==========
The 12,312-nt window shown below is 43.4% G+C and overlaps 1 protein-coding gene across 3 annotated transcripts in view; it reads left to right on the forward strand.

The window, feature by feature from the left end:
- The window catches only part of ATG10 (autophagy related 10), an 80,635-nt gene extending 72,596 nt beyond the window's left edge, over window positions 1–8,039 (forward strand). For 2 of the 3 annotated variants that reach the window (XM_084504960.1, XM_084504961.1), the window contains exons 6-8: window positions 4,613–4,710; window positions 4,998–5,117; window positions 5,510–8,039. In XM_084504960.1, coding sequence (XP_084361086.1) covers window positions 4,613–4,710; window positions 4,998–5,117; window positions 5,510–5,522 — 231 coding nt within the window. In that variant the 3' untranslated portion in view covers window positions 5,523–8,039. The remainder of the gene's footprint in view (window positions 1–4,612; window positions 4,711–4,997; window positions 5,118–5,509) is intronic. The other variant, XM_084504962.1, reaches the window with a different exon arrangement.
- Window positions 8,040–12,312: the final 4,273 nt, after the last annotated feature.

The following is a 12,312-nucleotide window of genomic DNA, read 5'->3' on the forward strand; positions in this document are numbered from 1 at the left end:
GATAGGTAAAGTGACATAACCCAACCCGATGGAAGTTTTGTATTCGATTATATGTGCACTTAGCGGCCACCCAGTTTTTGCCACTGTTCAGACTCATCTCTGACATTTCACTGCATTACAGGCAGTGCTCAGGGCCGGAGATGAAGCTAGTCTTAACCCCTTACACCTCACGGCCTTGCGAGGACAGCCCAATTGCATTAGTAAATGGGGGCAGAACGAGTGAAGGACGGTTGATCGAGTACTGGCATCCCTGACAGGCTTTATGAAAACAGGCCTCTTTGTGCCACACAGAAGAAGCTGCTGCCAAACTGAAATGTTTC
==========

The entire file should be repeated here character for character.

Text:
The 12,312-nt window shown below is 43.4% G+C and overlaps 1 protein-coding gene across 3 annotated transcripts in view; it reads left to right on the forward strand.

The window, feature by feature from the left end:
- The window catches only part of ATG10 (autophagy related 10), an 80,635-nt gene extending 72,596 nt beyond the window's left edge, over window positions 1–8,039 (forward strand). For 2 of the 3 annotated variants that reach the window (XM_084504960.1, XM_084504961.1), the window contains exons 6-8: window positions 4,613–4,710; window positions 4,998–5,117; window positions 5,510–8,039. In XM_084504960.1, coding sequence (XP_084361086.1) covers window positions 4,613–4,710; window positions 4,998–5,117; window positions 5,510–5,522 — 231 coding nt within the window. In that variant the 3' untranslated portion in view covers window positions 5,523–8,039. The remainder of the gene's footprint in view (window positions 1–4,612; window positions 4,711–4,997; window positions 5,118–5,509) is intronic. The other variant, XM_084504962.1, reaches the window with a different exon arrangement.
- Window positions 8,040–12,312: the final 4,273 nt, after the last annotated feature.

The following is a 12,312-nucleotide window of genomic DNA, read 5'->3' on the forward strand; positions in this document are numbered from 1 at the left end:
GATAGGTAAAGTGACATAACCCAACCCGATGGAAGTTTTGTATTCGATTATATGTGCACTTAGCGGCCACCCAGTTTTTGCCACTGTTCAGACTCATCTCTGACATTTCACTGCATTACAGGCAGTGCTCAGGGCCGGAGATGAAGCTAGTCTTAACCCCTTACACCTCACGGCCTTGCGAGGACAGCCCAATTGCATTAGTAAATGGGGGCAGAACGAGTGAAGGACGGTTGATCGAGTACTGGCATCCCTGACAGGCTTTATGAAAACAGGCCTCTTTGTGCCACACAGAAGAAGCTGCTGCCAAACTGAAATGTTTC